India will be buying 145 ultra-light howitzers from the United States for the upcoming Mountain Strike Corps – raised in 2013 – to defend India’s border with China. The Defence Ministry also approved bulk production of 18 Dhanush artillery guns, the first acquisition of such weapon systems by the Army in three decades since the Bofors scandal.
Defence Acquisition Council (DAC), chaired Defence Minister Manohar Parrikar, took up 18 proposals including new schemes worth Rs 28,000 crore for discussion.
Another key project that got an Acceptance of Necessity (AON), which will now allow the Navy to issue tenders, was the proposal to build six next generation missile vessels under ‘Buy Indian’ category for Rs 13,600 crore.
“DAC has approved progressing of ongoing case of procurement of 145 Ultra Light Howitzers through the Foreign Military Sales (FMS) route from US. DAC directed independent progressing of offset. Th delivery of these guns will be in India which will help in substantial saving of transportation cost,” a senior Defence Ministry official said.
The DAC has also shortened the supply period of the guns, with a strike range of 25 kms, sources said though the exact period could not be known.
Explaining the process, the officer said that India had sent a letter of request to the US government showing interest in buying the guns which will be deployed in high altitude areas in Arunachal Pradesh and Ladakh, bordering China.
The US had responded with a Letter of Acceptance and today’s DAC looked into the terms and conditions and approved it.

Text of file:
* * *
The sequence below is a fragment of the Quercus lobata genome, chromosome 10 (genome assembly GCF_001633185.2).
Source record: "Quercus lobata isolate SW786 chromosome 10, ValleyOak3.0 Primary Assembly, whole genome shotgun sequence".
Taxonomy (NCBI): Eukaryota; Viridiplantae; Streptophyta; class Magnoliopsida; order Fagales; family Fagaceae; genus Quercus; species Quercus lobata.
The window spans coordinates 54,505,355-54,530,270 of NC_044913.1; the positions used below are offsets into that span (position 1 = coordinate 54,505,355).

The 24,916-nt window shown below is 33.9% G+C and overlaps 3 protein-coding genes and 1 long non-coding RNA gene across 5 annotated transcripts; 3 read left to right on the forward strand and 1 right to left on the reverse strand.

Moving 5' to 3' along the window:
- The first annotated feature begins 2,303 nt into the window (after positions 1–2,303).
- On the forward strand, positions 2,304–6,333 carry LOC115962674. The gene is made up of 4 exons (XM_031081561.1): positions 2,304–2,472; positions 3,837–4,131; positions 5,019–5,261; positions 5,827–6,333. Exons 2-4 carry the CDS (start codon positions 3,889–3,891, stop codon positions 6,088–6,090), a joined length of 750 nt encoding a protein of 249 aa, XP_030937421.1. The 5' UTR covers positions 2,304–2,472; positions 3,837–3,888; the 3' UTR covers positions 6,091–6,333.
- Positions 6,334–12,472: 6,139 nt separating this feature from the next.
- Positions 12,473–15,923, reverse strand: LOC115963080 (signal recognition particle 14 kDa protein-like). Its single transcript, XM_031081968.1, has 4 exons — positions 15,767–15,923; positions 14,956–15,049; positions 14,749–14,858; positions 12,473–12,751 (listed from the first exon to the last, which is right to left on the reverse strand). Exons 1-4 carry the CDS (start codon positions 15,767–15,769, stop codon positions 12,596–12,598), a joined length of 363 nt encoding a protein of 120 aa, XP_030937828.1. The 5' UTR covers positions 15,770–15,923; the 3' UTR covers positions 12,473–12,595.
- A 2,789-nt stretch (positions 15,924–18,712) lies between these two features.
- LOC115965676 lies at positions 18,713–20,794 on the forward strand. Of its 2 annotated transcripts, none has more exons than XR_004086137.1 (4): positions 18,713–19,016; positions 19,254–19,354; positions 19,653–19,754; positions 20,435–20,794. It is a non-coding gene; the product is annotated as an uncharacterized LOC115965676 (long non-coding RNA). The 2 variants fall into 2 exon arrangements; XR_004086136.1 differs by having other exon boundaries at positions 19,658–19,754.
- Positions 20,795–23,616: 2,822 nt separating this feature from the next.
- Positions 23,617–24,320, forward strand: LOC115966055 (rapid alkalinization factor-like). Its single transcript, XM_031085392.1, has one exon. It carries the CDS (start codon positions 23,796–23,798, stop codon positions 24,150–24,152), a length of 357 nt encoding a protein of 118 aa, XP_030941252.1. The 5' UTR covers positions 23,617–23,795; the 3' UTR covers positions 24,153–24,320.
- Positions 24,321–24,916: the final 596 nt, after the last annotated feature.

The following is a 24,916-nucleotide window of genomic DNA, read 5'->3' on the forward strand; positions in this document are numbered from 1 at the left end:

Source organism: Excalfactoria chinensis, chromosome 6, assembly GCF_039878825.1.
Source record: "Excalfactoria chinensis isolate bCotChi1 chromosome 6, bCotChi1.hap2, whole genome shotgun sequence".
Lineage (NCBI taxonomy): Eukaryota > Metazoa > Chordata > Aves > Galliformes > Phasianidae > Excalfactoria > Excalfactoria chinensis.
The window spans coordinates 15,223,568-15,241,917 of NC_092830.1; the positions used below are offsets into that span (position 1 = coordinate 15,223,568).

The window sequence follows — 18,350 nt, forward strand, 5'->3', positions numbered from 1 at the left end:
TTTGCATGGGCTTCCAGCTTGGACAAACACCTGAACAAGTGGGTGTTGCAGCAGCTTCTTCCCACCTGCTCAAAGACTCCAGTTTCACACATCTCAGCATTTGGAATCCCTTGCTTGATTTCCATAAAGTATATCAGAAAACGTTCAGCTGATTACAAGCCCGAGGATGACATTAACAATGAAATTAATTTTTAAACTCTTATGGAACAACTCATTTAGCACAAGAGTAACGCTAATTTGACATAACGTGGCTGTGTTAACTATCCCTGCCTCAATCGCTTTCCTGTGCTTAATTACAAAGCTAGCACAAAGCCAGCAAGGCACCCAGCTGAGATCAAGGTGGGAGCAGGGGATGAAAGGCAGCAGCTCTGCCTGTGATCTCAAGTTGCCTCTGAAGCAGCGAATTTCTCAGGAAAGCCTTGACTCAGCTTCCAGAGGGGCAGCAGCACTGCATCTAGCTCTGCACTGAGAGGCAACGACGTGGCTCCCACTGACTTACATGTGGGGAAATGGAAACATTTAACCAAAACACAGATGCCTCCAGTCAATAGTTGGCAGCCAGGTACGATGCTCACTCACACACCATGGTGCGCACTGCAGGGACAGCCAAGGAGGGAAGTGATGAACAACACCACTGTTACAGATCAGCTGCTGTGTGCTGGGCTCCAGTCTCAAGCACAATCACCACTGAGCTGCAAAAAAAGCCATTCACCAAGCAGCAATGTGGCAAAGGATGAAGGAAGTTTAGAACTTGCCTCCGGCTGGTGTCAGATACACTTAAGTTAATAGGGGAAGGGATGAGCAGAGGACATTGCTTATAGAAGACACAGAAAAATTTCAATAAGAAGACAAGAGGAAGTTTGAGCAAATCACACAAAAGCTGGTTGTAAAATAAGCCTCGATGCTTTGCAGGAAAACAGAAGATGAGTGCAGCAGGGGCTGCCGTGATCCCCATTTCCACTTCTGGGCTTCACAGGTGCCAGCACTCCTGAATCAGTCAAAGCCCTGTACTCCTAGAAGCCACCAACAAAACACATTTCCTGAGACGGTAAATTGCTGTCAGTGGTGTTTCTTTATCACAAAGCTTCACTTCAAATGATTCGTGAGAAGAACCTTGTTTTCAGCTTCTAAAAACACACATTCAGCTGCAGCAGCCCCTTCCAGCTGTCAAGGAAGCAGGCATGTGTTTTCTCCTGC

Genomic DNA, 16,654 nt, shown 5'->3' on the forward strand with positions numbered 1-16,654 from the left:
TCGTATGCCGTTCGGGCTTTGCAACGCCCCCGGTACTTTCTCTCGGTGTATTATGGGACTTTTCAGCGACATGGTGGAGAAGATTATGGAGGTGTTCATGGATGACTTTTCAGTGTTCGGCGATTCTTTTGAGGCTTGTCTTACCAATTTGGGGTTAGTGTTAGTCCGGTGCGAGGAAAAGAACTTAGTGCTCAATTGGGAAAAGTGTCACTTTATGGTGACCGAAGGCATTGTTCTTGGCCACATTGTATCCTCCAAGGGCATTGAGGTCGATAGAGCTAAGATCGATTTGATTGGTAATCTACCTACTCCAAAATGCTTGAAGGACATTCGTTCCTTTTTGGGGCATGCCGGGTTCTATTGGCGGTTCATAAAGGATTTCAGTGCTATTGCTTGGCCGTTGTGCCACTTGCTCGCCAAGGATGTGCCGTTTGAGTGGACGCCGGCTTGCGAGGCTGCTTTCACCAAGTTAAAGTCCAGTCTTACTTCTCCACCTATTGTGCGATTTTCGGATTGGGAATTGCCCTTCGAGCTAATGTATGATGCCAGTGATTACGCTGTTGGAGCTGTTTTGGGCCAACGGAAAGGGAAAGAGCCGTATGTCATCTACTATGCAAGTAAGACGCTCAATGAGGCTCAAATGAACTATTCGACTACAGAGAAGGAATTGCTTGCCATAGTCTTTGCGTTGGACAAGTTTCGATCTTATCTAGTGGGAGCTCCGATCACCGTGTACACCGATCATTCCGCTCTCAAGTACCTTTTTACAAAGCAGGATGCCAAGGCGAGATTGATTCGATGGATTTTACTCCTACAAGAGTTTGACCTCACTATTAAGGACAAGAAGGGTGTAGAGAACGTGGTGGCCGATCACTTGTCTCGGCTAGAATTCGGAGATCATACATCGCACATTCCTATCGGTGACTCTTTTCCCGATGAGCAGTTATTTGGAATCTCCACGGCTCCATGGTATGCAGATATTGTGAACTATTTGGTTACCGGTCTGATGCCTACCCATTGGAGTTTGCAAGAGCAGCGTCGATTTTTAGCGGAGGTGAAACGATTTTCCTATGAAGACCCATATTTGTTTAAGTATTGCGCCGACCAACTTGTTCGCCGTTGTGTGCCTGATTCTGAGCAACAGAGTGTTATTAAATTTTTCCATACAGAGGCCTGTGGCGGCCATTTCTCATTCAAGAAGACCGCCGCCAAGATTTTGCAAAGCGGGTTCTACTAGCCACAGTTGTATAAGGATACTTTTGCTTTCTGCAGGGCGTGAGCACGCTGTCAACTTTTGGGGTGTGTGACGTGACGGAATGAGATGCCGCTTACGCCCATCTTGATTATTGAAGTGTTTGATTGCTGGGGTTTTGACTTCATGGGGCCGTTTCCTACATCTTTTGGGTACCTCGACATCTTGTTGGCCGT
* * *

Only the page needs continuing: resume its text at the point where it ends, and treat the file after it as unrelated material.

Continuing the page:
This letter will now be sent back to the US and the process for the payment of first installment will begin.
The offsets, under which BAE Systems, manufacturer of the gun, will invest about USD 200 million, will be pursued independently.
While 25 guns will come to India in a fly away condition, the rest will be assembled at the proposed Assembly Integration and Test facility for the weapon system in India in partnership with Mahindra. The DAC also noted the “satisfactory progress” in manufacture of indigenous Dhanush guns, also known as Desi Bofors.
“While three guns would be delivered for user exploitation by June 30, three more will be handed over by September end. DAC also cleared bulk production of 18 guns to enable better exploitation and setting up of indigenous production,” the officer said.
The gun, a towed howitzer with a strike range of 38-km, has been developed by Ordnance Factory Board (OFB), Kolkata, after going through the design and voluminous documents running into more than 12,000 pages which were delivered to India under the first phase of Transfer of Technology as part of the Bofors gun deal in late 80s.